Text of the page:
Employees on the newly-formed Construction Site Task Force (CSTF) were paid as much as $50,000 in overtime
Since taking office almost 10 years ago, the City Controller has issued several audits and reports that implicated major deficiencies and lack of controls for the functions, procedures and staffing levels within the Department of Licenses and Inspections (L&I). It wasn’t until after the deadly June 2013 Market Street building collapse that the City began to initiate new regulations and oversight standards for L&I in relation to demolitions and construction services. However, as revealed in a performance audit issued by the Controller one year after the collapse, many of these new procedures were not being followed.
In February 2015, the Philadelphia Inquirer reported that an illegal, unsafe demolition occurred on the block of 26th and Poplar streets, which resulted in the complete destruction of several houses and garages According to the Inquirer, a demolition company received permission from L&I to tear down the buildings without having to obtain the required permits and inspections.
Subsequently, the City Controller immediately issued a subpoena to L&I for records pertaining to the demolition that occurred at 26th and Poplar streets, as well as other demolitions that occurred throughout 2014, including internal communications between L&I officials, contractors and many others who corresponded with the department.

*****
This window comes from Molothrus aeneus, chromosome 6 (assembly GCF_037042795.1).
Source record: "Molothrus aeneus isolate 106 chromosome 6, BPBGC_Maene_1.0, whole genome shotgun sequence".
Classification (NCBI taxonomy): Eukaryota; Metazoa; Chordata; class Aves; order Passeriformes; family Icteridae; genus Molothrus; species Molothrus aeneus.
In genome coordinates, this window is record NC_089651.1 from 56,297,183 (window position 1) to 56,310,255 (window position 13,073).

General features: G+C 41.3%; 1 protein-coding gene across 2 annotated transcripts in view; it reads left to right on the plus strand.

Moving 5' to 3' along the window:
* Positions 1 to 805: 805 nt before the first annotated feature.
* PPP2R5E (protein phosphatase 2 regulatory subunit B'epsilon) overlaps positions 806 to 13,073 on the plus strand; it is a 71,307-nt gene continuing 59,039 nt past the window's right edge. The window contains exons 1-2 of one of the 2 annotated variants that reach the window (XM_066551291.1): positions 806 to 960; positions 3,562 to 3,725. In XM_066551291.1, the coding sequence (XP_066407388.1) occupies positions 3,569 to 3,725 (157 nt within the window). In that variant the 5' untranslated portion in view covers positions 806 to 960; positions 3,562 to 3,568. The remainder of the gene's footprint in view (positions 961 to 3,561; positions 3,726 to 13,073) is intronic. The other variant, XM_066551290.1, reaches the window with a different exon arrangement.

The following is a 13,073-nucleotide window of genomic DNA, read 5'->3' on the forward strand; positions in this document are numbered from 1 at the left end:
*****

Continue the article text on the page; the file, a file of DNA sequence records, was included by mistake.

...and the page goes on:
What the Controller’s Office Found
After reviewing internal communications as part of a subpoena issued to L&I, the following events were identified by the Controller’s Office:
-Several properties located at 26th and Poplar and on the 900 Block of Taney Street were demolished at some point between the evening of Friday, April 18, 2014 (Good Friday) and that Saturday morning. Staff in the Law and L&I departments raised concerns with a top L&I
Inspector days after, as no one knew who contracted or performed the demolitions.
-Communication between the contractor who reportedly performed the illegal demolitions and L&I officials occurred months after the incident. When the L&I Commissioner requested a status update for the contractor to obtain demolition permits, an employee stated that the contractor’s permits were reviewed several times but the applicant failed to provide basic information. The following was communicated to the Commissioner: “We may want to explore alternative application for ID bldgs (sic) – these guys just refuse to comply with code bulletin.”
-The same contractor in question was placed on the City’s Master Demolition list eight months after the illegal demolition and awarded 12 demolitions in December 2014 valued at $171,888.
-Communication with the newly-formed Construction Site Task Force indicated that overtime was prevalent for employees within this unit, as stated by the unit’s supervisor when asked by another employee if he could get overtime for a project: “Anything you want f*ck it, there’s money to burn. You can work everyday if you want”
The detailed email communication that was provided through the Controller’s Office subpoena are summarized and presented in the subsequent pages.